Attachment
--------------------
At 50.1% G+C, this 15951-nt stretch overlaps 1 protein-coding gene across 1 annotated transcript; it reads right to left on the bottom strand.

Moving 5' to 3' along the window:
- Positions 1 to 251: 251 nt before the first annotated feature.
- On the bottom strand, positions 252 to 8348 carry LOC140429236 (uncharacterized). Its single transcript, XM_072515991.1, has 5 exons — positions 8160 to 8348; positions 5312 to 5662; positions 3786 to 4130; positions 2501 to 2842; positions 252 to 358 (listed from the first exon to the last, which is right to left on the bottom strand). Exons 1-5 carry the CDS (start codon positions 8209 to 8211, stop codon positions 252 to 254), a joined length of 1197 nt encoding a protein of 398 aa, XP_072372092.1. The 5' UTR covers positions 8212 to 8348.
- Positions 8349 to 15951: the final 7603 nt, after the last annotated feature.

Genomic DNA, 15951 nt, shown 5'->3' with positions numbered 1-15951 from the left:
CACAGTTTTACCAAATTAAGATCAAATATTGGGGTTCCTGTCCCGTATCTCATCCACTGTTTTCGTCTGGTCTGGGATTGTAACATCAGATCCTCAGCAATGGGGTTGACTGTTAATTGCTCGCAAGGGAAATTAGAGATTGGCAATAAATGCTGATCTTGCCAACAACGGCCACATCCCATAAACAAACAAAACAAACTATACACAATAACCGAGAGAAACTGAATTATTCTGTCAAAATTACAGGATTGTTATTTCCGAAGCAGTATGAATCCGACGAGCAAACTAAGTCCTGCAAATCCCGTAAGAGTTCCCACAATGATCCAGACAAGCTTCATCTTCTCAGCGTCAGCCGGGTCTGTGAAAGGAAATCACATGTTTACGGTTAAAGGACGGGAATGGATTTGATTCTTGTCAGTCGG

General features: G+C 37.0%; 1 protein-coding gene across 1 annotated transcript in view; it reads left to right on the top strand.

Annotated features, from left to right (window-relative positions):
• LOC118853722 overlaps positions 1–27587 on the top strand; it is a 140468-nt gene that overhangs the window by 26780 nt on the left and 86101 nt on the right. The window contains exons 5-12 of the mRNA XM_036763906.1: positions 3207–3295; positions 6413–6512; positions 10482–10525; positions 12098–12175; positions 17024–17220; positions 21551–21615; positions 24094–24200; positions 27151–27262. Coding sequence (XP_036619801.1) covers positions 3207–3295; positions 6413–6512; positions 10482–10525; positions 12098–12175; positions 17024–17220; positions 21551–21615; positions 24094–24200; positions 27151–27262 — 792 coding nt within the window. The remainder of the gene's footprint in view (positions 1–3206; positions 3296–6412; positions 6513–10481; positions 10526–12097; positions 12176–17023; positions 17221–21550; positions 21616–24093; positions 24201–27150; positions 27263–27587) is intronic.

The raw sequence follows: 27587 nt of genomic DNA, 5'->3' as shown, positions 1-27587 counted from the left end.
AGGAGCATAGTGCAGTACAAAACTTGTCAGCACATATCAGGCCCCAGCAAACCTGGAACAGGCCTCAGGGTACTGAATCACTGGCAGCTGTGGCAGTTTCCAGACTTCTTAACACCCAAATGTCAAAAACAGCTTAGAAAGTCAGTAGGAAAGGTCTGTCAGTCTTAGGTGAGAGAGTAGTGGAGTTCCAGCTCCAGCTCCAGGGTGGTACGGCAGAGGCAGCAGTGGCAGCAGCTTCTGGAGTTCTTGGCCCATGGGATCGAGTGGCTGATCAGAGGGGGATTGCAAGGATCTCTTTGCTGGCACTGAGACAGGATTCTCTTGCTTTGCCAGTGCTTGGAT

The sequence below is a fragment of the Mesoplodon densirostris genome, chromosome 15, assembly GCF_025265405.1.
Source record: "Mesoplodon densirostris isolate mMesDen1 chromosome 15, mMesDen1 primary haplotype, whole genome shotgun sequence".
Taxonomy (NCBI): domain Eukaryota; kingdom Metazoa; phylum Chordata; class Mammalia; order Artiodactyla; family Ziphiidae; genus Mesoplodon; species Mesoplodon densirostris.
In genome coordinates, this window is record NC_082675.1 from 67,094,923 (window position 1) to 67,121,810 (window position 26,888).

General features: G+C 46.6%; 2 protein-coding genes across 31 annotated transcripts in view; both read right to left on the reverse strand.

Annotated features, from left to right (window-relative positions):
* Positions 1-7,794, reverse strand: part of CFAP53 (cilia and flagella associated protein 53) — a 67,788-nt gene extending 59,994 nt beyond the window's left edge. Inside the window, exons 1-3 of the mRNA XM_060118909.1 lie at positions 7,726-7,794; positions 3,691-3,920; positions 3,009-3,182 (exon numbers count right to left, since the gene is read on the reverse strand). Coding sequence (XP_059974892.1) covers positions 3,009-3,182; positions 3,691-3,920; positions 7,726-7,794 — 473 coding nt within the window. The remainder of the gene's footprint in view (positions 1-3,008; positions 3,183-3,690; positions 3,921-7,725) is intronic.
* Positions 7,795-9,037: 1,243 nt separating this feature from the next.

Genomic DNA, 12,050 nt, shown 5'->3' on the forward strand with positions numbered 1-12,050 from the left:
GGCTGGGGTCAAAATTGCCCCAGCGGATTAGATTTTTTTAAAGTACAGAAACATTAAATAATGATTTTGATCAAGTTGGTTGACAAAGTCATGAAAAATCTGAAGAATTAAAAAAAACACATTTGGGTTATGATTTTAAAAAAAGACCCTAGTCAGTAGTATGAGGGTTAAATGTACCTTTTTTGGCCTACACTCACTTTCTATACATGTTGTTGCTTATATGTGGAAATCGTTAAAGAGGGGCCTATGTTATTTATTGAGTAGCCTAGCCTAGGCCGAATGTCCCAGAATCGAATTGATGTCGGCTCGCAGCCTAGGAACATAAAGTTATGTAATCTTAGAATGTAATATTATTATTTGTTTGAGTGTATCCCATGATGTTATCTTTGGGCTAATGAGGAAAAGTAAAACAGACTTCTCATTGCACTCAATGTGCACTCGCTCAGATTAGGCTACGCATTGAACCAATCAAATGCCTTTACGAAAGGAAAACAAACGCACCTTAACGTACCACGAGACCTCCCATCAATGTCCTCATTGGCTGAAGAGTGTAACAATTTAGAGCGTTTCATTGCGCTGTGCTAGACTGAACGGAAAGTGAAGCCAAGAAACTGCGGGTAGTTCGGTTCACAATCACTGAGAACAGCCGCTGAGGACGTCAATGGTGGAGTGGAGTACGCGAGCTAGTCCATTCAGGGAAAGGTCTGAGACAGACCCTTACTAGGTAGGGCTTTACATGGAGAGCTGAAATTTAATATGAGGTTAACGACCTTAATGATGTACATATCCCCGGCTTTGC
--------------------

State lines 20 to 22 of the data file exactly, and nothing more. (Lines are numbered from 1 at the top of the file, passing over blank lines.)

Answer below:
* Positions 7,795-9,037: 1,243 nt separating this feature from the next.

Genomic DNA, 12,050 nt, shown 5'->3' on the forward strand with positions numbered 1-12,050 from the left:
GGCTGGGGTCAAAATTGCCCCAGCGGATTAGATTTTTTTAAAGTACAGAAACATTAAATAATGATTTTGATCAAGTTGGTTGACAAAGTCATGAAAAATCTGAAGAATTAAAAAAAACACATTTGGGTTATGATTTTAAAAAAAGACCCTAGTCAGTAGTATGAGGGTTAAATGTACCTTTTTTGGCCTACACTCACTTTCTATACATGTTGTTGCTTATATGTGGAAATCGTTAAAGAGGGGCCTATGTTATTTATTGAGTAGCCTAGCCTAGGCCGAATGTCCCAGAATCGAATTGATGTCGGCTCGCAGCCTAGGAACATAAAGTTATGTAATCTTAGAATGTAATATTATTATTTGTTTGAGTGTATCCCATGATGTTATCTTTGGGCTAATGAGGAAAAGTAAAACAGACTTCTCATTGCACTCAATGTGCACTCGCTCAGATTAGGCTACGCATTGAACCAATCAAATGCCTTTACGAAAGGAAAACAAACGCACCTTAACGTACCACGAGACCTCCCATCAATGTCCTCATTGGCTGAAGAGTGTAACAATTTAGAGCGTTTCATTGCGCTGTGCTAGACTGAACGGAAAGTGAAGCCAAGAAACTGCGGGTAGTTCGGTTCACAATCACTGAGAACAGCCGCTGAGGACGTCAATGGTGGAGTGGAGTACGCGAGCTAGTCCATTCAGGGAAAGGTCTGAGACAGACCCTTACTAGGTAGGGCTTTACATGGAGAGCTGAAATTTAATATGAGGTTAACGACCTTAATGATGTACATATCCCCGGCTTTGC